Chris Van Gorder has earned a reputation in San Diego as an influential leader in health care management, frequently receiving national attention for contributions to the profession. Now the Scripps Health CEO has permanently added his name in the history books of leadership and management by putting his name on the shelf with them.
Van Gorder has written a book on leadership and management called “The Front-Line Leader: Building a High-
Performance Organization from the Ground Up.” It’s being published by Jossey-Bass, a John Wiley & Sons Inc. brand, and is set for release in November.
Van Gorder had thought of writing a book for years, but he was wary of others’ suggestions that he write his life story.
“I didn’t think anybody would want to buy my biography,” he said. “It’s not like I’m Colin Powell or anything.”
But at the same time he believed that recounting his memories of him and his team turning around Scripps from near bankruptcy several years ago could be meaningful to other leaders.
“I thought I could tie some of my personal story with management lessons I’ve learned,” he said.
And “The Front-Line Leader” goes beyond Scripps’ turnaround. The book traces back to Van Gorder’s years as a California police officer as it outlines his leadership techniques grounded in the principles of responsibility, honesty and a duty to public service that he attributes to his upbringing.
“My parents emigrated from Scotland and Canada, and they taught me and my twin from a very young age that we had an obligation to give back to a country that had been good to us.” he said.
Van Gorder will donate all proceeds from the book to Scripps and its charity work.
“My intent was not to make money,” he said. “My intent was to tell the story of the Scripps turnaround and how I went from being a street cop to a CEO in a health care organization.”
The Accidental Health Care CEO
Van Gorder’s rise to health care executive has been unconventional, to say the least. As a young police officer, he responded to a family dispute in which his squad car was deliberately hit by an oncoming vehicle driven by a distressed woman. Van Gorder spent the next year at Los Angeles Orthopaedic Hospital recovering from serious nerve damage to his back and neck — injuries that forced his retirement from law enforcement.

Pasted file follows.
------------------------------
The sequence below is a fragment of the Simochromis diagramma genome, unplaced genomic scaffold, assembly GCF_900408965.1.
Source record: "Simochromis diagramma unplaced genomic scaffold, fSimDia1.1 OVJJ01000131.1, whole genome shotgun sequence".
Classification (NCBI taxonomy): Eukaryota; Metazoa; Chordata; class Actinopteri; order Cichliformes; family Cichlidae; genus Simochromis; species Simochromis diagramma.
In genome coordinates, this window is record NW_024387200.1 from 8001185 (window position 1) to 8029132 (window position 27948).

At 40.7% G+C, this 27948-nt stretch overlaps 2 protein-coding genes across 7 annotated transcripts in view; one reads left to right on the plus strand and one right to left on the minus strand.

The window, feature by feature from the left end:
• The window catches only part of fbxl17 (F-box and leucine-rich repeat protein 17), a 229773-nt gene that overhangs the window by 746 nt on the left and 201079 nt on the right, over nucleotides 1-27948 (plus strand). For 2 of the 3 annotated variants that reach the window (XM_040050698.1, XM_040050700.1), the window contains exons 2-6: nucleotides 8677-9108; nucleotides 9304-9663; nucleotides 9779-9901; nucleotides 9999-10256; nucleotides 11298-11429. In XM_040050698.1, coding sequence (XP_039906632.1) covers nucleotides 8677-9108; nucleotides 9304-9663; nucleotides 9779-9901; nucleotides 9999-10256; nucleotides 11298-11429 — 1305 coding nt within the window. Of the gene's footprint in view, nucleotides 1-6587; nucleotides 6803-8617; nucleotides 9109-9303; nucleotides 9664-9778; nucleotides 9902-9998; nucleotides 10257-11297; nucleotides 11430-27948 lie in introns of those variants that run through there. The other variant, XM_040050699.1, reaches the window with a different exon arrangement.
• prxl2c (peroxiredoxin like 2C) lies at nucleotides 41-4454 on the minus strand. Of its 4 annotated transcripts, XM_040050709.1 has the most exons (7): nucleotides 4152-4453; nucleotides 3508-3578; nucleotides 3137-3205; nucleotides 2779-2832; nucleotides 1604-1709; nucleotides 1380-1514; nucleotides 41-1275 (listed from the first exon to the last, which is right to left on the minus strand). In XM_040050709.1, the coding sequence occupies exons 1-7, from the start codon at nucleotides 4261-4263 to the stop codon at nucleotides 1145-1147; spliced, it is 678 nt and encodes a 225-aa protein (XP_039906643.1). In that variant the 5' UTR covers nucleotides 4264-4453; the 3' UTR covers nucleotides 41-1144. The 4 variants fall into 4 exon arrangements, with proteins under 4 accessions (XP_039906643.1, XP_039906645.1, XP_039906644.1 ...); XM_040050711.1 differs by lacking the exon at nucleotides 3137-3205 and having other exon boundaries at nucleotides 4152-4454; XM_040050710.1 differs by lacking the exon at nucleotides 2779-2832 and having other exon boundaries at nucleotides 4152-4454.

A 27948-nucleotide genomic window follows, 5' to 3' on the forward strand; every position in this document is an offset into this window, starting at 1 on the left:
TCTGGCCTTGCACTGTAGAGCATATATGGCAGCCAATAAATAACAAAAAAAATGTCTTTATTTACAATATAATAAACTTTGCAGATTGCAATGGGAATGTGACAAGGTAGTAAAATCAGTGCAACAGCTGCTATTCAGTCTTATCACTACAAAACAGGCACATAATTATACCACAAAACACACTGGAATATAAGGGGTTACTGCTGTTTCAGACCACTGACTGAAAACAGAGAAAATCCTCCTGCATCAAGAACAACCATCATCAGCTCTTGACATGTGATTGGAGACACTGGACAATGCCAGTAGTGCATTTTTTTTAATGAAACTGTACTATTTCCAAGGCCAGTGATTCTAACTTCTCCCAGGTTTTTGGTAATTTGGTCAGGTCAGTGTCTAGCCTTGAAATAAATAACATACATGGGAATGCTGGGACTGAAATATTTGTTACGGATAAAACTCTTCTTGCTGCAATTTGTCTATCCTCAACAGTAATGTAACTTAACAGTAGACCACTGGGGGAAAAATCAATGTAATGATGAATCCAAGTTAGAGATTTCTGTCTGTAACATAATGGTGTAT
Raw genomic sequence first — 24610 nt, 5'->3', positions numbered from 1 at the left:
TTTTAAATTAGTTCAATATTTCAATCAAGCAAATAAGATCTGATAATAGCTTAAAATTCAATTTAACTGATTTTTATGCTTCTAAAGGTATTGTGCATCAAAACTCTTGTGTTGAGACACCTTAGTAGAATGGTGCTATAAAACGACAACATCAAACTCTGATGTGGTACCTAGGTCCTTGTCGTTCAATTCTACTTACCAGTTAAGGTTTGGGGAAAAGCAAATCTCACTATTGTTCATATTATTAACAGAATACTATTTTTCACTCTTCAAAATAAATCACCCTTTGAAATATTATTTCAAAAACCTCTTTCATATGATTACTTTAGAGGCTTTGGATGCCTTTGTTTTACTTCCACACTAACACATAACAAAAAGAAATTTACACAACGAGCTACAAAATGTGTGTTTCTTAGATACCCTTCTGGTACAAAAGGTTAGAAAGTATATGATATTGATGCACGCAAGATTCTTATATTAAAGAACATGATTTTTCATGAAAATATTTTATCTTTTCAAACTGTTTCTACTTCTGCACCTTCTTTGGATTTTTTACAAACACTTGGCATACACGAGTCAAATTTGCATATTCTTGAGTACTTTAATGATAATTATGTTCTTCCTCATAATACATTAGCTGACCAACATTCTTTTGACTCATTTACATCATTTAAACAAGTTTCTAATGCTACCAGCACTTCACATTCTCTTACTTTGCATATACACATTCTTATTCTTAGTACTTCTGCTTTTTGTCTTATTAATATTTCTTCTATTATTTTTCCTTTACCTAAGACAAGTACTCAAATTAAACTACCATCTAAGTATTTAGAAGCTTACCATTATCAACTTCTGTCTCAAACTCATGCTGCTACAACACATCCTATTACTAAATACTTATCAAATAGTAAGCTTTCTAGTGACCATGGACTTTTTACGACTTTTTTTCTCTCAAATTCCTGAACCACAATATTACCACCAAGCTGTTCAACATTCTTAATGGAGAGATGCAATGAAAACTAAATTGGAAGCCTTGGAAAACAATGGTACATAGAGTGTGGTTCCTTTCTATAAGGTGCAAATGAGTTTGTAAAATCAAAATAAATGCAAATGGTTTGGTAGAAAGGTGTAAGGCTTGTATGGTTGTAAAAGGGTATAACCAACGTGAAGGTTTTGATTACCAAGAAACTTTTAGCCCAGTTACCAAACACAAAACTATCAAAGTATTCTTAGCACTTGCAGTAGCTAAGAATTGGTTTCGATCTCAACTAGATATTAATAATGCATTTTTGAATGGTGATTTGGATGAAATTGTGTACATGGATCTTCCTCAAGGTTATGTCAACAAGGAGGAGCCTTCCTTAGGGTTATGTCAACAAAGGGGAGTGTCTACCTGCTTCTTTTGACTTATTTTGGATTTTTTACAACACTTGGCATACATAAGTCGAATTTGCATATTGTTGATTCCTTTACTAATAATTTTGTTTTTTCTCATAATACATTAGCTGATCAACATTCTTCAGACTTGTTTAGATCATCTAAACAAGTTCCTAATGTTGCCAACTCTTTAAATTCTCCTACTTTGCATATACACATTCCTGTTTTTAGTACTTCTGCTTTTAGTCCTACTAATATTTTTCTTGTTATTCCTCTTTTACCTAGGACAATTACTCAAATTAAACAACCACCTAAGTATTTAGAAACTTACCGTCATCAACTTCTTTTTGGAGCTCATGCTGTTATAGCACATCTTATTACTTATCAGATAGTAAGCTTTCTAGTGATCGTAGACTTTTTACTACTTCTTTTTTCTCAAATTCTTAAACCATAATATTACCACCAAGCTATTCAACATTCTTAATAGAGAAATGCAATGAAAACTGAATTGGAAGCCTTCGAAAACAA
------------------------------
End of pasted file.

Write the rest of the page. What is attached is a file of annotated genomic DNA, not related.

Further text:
His time spent at the hospital inspired a new interest: health care management. After serving as head of security for the Los Angeles Orthopaedic Hospital, Van Gorder pursued a graduate degree in health care administration and subsequently worked in a series of hospital management positions before landing at Scripps Health in 1999.
At Scripps, Van Gorder oversees all functions of the integrated health system, including its five hospital campuses, dozens of outpatient centers throughout San Diego County and a regional home health service and hospice.
When Van Gorder arrived at Scripps, it was losing $15 million a year with total operating revenue at $800 million for fiscal 1999. He responded with a transparent co-management style as he set in place a strong executive team and streamlined business operations focusing on internal efficiencies, physician relations and workplace culture.
His strategies spurred a landmark turnaround. Total operating revenue in 2013 was $2.6 billion, a 225 percent increase since Van Gorder assumed leadership. Employment increased from 7,900 workers in 1999 to 13,782 today. His “no layoffs” policy has led to a more loyal staff with the turnover rate decreasing from nearly 20 percent in 1999 to a current rate of 9 percent.
Since Van Gorder’s leadership has taken root, Scripps has been featured in Fortune magazines “100 Best Hospitals to Work For” list for seven consecutive years. In 2013, the hospital was named by Becker’s Hospital Review as one of the 100 Greatest Places to Work in Healthcare, and AARP recently named Scripps as the second-best employer in the nation for workers 50 and older.
Van Gorder has no intention of retiring early. Instead, he has set Scripps on a path for regional growth and expansion — more than doubling its outpatient neighborhood locations and expanding nearly all its hospital campuses. The organization’s $2 billion growth and expansion plan for the San Diego region includes two new critical care centers, a cardiovascular institute and a new radiation therapy center that opened in 2012. The Scripps Proton Therapy Center opened earlier this year, one of 15 in the United States.
Serving the public
Never completely turning away from law enforcement, Van Gorder continues to serve the public today as a reserve assistant sheriff in the San Diego County Sheriff’s Department, in charge of the Law Enforcement and Search and Rescue Reserves.
In 2006, Van Gorder’s volunteer work was honored with the Maltese Cross Award from the San Diego County Fire Chiefs, and again in 2007 with the MedAssets Outstanding Humanitarian Award. In 2007, he also received the University of California’s Guardian Award for his achievements in health care and commitment to the community. This year, Van Gorder was recognized by the American College of Healthcare Executives with its top honor — the Gold Medal Award.